Sudanese hip hop artist and peace activist Emmanuel Jal has chosen to headquarter his record label, Gatwitch Records, in Toronto and hire industry veteran David MacMillan to run it. The former child soldier now in his 30s, whose harrowing early life was documented in an award-winning 2008 film, Warchild, and 2010 autobiography, War Child: A Child Soldier’s Story, is in the final stages of becoming a Canadian citizen.
“The reason I started here in Canada is because I got a lot of support from Canada in the past. [There are] all different kinds of people here and I’ve been traveling here a lot and I was looking for a place in the world to base the label that has got a good system, good government, good transparency,” Jal tells Lowdown. “Also, there is no other country that I know, when I’ve been traveling, that artists get supported to express themselves.”
All of Jal’s music-related business worldwide goes through the Toronto office. Jal’s manager, Tania Campbell-Golding, is based out of London, England.
His new album, See Me Mama, has been out in Canada since Aug. 7, but a new version will be released online worldwide Oct. 2. The difference is “We Want Peace — Reloaded,” an update of his 2011 song that now features a new chorus by rapper D.M.C. and guest singers from Dispatch, Das Racist and O.A.R. — all of whom are in the music video.
The original video was directed by Anna Gabriel, Peter’s daughter, and includes appearances by Peter, George Clooney, Alicia Keys, Kofi Annan, Richard Branson and former President Jimmy Carter. They are still in the new video, in addition to Ringo Starr.
Jal has had a distribution deal in place in Canada with Universal Music since 2011 as well as The Agency Group onboard to handle his live bookings, but it took a while for him to find the right person to open and run the label here.
Macmillan spent 13 years at EMI Music Canada, his last position as marketing manager for its Canadian roster, and followed it up with nine years at Eagle Rock Entertainment as director of its Canadian division. He had been let go just days before he heard about Jal and Gatwitch.
“I hadn’t really started looking for a job,” MacMillan tells Lowdown. “When I lost my job, I just sent out a blanket email to everybody, ‘Oh I lost my job. Hopefully I’ll resurface. I just wanted to let you know I’m looking for a job.’ And Lorraine [Webb] at The Agency Group said to me, ‘Oh, we have an artist that wants to start a record label here in Canada.’ And I go, ‘Wow, that’s what I do.’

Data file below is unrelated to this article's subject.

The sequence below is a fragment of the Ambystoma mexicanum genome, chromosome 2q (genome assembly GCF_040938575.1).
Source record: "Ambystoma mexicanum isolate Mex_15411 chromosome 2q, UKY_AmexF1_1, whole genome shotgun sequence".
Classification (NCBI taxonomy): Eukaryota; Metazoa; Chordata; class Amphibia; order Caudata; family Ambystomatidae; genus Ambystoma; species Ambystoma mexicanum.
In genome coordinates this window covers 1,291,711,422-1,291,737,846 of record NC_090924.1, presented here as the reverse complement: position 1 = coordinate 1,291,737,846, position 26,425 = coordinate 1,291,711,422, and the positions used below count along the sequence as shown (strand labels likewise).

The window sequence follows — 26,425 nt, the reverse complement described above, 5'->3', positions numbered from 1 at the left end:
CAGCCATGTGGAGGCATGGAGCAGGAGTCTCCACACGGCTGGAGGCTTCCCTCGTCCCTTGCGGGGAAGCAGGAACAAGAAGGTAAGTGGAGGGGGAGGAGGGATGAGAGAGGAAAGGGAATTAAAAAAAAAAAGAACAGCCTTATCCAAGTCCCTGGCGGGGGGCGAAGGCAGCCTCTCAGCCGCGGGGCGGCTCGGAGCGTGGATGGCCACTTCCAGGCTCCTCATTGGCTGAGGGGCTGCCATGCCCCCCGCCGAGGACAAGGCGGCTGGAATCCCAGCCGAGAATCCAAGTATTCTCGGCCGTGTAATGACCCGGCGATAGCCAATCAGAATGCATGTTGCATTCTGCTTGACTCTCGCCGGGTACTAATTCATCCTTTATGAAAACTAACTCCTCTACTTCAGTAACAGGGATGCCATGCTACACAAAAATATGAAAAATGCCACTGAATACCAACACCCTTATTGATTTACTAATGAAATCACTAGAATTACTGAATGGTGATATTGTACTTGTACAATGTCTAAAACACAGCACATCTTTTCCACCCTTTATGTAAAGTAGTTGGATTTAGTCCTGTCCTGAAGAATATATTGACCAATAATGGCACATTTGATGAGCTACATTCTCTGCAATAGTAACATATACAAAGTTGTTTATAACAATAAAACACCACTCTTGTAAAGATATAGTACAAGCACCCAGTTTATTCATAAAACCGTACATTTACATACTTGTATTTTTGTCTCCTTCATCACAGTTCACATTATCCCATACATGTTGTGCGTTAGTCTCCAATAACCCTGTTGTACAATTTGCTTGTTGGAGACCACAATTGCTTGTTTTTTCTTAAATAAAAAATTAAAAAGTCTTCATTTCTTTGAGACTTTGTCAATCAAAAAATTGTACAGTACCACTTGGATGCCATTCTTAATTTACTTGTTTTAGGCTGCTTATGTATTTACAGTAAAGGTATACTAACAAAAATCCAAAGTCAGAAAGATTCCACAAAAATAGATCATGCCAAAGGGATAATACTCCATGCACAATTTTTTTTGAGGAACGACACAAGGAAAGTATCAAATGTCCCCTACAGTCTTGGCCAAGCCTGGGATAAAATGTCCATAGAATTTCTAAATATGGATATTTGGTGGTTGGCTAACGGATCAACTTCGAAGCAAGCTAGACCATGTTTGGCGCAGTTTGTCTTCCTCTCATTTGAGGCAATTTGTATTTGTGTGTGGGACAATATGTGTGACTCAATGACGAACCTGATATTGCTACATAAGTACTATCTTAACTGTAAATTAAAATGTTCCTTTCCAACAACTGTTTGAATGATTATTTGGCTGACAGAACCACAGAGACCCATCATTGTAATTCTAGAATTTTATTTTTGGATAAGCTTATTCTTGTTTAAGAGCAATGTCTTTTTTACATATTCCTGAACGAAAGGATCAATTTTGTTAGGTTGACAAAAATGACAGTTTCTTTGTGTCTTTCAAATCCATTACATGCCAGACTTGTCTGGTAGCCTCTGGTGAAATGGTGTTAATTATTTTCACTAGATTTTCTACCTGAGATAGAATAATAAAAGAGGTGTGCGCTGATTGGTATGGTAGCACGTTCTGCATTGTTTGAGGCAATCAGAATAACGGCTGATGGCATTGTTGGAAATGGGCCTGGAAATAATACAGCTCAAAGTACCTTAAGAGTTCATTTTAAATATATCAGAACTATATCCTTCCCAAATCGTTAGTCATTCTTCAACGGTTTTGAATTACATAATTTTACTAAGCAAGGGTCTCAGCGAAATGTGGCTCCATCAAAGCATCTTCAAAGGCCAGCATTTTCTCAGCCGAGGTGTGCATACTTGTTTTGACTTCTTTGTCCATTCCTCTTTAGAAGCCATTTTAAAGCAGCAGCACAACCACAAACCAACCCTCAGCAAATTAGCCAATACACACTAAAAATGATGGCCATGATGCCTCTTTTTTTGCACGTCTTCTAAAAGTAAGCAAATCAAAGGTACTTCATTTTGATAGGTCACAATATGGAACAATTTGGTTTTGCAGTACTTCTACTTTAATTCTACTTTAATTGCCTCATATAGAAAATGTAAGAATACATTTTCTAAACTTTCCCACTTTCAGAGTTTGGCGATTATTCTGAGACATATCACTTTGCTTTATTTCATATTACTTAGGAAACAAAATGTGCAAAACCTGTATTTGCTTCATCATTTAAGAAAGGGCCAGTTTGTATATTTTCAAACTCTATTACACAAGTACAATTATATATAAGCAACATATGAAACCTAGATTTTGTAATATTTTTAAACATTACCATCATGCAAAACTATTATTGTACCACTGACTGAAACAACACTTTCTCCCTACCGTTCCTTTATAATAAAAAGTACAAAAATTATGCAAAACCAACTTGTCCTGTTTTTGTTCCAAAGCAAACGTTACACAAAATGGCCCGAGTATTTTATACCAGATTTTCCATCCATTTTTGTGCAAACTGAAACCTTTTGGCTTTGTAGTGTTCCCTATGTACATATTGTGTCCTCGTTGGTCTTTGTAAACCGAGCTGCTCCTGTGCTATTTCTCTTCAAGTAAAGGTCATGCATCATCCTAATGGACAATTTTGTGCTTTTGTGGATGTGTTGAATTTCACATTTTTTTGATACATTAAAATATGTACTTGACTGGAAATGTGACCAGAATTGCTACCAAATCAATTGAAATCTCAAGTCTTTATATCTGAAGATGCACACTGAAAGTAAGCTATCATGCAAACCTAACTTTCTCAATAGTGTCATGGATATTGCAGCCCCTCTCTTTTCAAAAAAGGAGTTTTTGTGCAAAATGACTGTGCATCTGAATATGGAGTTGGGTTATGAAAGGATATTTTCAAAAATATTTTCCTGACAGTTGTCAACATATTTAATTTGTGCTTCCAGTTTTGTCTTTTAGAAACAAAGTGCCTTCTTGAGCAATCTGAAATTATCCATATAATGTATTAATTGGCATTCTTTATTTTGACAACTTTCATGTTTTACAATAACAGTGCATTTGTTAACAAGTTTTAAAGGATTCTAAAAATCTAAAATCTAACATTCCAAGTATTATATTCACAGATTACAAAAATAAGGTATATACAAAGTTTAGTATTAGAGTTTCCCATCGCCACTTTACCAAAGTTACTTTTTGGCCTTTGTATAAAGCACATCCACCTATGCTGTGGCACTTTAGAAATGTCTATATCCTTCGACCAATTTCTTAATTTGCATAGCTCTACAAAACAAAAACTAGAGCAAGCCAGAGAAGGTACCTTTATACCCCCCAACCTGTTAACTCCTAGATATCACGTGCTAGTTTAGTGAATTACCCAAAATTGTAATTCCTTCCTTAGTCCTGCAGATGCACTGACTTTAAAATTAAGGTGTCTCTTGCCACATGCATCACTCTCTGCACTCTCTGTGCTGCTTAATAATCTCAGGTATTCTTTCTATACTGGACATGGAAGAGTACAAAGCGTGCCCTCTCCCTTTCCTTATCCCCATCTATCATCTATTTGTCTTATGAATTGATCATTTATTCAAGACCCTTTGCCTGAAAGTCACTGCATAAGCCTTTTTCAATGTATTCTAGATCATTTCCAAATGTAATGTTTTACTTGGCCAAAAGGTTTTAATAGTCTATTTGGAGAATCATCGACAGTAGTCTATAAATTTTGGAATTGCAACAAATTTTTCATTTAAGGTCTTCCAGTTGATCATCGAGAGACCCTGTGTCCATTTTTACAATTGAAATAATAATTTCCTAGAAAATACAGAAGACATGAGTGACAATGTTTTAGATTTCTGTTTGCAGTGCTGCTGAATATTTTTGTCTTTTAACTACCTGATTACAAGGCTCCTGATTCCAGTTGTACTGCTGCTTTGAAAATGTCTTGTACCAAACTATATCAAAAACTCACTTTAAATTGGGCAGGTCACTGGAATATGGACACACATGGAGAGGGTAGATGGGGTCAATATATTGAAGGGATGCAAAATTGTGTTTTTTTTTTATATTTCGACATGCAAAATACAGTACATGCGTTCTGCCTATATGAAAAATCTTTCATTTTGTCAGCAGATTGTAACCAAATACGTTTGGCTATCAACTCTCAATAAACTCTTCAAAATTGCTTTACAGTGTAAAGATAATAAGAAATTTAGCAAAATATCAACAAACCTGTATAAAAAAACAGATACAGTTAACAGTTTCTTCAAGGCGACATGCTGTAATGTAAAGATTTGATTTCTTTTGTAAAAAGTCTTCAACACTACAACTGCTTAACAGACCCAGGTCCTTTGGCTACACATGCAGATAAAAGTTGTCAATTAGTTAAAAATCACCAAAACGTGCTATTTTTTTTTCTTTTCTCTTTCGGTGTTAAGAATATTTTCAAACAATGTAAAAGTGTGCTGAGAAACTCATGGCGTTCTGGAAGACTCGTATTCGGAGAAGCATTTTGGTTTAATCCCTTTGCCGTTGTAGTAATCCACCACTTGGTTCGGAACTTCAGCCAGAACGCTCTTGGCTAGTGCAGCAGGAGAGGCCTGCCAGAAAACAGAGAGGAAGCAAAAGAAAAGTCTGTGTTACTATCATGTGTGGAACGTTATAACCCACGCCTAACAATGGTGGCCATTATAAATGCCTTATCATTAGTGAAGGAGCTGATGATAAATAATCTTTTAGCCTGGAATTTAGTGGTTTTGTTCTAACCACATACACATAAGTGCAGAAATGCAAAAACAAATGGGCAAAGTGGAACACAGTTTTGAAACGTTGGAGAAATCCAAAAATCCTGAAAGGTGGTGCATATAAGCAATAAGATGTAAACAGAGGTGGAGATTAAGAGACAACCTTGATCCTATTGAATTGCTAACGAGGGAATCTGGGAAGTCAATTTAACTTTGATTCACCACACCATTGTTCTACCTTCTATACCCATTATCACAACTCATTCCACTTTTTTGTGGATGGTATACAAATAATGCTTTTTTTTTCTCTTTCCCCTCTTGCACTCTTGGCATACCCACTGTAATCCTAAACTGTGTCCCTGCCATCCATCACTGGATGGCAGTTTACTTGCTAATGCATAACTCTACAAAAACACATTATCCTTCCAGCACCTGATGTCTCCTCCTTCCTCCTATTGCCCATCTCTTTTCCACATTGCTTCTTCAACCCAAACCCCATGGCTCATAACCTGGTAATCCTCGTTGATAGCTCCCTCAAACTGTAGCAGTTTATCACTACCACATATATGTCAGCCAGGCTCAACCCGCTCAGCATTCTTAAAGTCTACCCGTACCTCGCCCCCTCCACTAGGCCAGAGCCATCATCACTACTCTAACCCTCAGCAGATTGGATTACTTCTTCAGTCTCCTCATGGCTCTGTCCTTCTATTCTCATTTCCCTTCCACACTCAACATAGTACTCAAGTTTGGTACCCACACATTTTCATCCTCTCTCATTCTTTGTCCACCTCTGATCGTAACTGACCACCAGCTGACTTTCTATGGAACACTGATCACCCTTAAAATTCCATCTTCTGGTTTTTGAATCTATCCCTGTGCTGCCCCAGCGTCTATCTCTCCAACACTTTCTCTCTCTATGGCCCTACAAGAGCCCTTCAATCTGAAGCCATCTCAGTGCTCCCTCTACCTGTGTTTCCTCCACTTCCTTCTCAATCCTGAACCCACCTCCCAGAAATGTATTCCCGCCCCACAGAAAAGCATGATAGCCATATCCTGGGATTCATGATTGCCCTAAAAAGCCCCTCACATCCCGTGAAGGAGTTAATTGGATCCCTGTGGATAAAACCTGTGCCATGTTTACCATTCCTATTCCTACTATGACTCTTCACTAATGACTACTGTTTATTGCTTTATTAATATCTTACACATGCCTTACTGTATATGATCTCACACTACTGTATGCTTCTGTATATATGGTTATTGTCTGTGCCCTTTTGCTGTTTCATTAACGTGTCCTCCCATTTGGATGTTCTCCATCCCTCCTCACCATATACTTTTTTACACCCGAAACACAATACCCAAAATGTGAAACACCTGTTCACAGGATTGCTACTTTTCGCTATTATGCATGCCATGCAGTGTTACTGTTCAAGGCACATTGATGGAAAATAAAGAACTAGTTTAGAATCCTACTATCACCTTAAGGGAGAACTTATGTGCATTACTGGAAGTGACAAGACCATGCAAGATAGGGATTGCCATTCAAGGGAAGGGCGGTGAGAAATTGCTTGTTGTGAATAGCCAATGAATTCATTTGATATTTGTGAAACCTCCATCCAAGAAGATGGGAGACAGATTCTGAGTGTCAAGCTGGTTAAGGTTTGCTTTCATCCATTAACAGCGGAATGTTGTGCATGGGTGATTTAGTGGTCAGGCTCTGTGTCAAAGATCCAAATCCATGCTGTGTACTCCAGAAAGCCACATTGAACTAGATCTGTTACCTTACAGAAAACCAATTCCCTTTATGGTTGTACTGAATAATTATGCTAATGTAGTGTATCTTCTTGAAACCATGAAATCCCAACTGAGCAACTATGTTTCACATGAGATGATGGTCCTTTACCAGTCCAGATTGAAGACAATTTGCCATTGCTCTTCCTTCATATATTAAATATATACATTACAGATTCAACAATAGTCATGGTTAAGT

Says Jal: “I wanted someone who at least was experienced in the industry and who would know what kind of music and also know what I’m trying to achieve. I was recommended to have David to come onboard and I asked David, ‘Would you like to try this thing out and see if it’s something you’d like to keep on going?’ and David said ‘Yeah.’”
Gatwitch Records is a combo condo/office space, where Jal — a modern-day nomad can crash when he’s in Toronto — and has two full-time staff, MacMillian, who is vice-president, and Brooklyn Doran, who is office administrator and also takes care of the charitable arm and peace campaign.
“Right now I’m in the process of securing Lose To Win as a registered not for profit in Canada,” Doran tells Lowdown. “We just signed some documents and sent them away.”
Lose To Win is a fundraising challenge, created by Jal, that asks people to lose something in order to win: for example, Jal ate one meal a day from Dec. 2008 to Oct. 2010 in order to raise money to build a school in Sudan, but it could be as simple as going without your cell phone for a month. Lose To Win supports three charities: Gua Africa, which Jal started; My Start, a British organization co-founded by Jal’s manager; and Africa Yoga Project.
Jal also has a worldwide campaign called We Want Peace, which asks people to join the movement as a “peace soldier” and/or participate in the community development/social entrepreneur program. “It’s not a charity; it’s for awareness,” says Doran, “to put a spotlight in a dark place. Right now we’ve chosen to focus on the conflict in Sudan and South Sudan as that’s really close to Emmanuel.”